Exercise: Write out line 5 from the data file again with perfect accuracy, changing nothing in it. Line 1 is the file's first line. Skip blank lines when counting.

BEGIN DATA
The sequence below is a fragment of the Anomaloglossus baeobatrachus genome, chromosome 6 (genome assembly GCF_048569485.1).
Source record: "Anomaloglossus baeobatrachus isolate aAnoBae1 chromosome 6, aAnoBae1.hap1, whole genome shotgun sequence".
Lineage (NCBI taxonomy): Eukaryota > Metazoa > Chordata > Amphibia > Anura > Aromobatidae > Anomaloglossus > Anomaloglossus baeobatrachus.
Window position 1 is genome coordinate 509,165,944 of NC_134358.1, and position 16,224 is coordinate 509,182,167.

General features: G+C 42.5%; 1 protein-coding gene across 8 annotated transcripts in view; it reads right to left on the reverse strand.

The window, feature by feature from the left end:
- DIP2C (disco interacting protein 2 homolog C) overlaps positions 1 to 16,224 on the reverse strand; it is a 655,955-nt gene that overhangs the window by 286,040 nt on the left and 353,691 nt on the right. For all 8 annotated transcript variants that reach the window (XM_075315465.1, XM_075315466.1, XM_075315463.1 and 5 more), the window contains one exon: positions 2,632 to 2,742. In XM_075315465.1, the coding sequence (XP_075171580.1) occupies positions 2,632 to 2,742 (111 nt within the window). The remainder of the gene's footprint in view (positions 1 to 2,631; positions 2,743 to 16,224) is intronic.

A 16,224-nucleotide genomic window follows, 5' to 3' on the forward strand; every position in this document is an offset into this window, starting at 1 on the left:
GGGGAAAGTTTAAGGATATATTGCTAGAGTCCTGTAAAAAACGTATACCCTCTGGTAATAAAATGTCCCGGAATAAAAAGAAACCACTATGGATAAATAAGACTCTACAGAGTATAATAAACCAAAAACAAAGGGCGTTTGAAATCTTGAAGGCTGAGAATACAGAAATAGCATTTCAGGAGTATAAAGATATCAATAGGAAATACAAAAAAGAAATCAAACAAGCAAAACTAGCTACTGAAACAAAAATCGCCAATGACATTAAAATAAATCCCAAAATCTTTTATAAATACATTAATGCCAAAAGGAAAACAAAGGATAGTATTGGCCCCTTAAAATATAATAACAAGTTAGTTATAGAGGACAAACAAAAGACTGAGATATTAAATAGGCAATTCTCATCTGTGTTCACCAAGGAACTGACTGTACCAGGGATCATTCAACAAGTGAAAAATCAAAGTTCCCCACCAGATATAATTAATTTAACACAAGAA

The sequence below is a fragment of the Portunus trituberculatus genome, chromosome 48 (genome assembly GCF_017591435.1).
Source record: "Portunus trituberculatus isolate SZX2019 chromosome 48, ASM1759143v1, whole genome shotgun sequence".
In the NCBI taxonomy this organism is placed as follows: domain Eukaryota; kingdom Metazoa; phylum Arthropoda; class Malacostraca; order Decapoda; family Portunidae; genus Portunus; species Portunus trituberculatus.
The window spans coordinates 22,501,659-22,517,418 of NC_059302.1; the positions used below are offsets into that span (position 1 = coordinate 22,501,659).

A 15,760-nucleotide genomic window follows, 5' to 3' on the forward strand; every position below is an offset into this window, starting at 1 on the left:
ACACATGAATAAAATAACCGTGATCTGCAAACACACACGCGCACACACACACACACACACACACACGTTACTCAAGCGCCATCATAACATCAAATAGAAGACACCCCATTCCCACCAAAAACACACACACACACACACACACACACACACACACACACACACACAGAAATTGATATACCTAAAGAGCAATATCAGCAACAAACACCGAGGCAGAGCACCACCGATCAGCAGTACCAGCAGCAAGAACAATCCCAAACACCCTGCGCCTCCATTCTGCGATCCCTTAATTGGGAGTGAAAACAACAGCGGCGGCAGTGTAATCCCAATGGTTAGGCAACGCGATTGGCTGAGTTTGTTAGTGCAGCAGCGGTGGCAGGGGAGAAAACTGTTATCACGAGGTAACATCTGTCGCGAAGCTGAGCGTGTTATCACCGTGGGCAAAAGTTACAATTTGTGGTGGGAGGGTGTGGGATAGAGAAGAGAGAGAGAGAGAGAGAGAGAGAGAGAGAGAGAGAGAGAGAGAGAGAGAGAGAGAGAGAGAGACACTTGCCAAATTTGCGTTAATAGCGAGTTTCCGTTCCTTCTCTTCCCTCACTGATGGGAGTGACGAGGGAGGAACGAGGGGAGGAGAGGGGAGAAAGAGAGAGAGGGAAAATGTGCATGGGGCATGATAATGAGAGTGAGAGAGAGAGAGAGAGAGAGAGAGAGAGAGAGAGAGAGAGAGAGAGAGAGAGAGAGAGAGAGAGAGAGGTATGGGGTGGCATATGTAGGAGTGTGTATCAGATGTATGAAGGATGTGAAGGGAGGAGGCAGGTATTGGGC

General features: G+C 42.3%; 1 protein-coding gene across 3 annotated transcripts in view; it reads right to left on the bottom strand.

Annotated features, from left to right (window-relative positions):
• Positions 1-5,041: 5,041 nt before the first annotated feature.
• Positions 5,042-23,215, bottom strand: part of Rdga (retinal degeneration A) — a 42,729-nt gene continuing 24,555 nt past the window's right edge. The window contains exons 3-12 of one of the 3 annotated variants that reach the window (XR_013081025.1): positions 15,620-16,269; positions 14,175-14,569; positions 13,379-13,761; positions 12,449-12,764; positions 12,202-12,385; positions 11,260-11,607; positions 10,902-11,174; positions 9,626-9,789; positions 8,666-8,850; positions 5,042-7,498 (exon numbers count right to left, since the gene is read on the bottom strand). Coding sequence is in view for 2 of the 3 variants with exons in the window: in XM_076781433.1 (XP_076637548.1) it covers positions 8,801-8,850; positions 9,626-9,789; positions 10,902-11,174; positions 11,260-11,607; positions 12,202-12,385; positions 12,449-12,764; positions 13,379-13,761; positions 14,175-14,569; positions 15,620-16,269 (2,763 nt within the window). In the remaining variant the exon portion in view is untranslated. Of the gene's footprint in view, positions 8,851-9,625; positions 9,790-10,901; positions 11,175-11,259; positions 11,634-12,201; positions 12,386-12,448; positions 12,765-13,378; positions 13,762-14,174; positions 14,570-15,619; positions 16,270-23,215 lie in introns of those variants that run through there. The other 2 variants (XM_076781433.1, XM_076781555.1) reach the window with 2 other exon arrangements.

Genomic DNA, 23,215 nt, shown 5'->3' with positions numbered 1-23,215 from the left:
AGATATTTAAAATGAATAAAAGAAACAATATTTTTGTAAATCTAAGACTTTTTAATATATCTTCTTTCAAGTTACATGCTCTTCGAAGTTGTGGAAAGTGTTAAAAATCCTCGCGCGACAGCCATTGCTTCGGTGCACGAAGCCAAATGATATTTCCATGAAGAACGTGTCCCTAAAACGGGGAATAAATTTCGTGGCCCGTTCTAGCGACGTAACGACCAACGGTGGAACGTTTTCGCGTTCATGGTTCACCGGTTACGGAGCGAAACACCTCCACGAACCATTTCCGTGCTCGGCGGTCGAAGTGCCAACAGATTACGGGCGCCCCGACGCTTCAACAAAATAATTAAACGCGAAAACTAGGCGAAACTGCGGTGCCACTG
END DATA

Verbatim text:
General features: G+C 42.5%; 1 protein-coding gene across 8 annotated transcripts in view; it reads right to left on the reverse strand.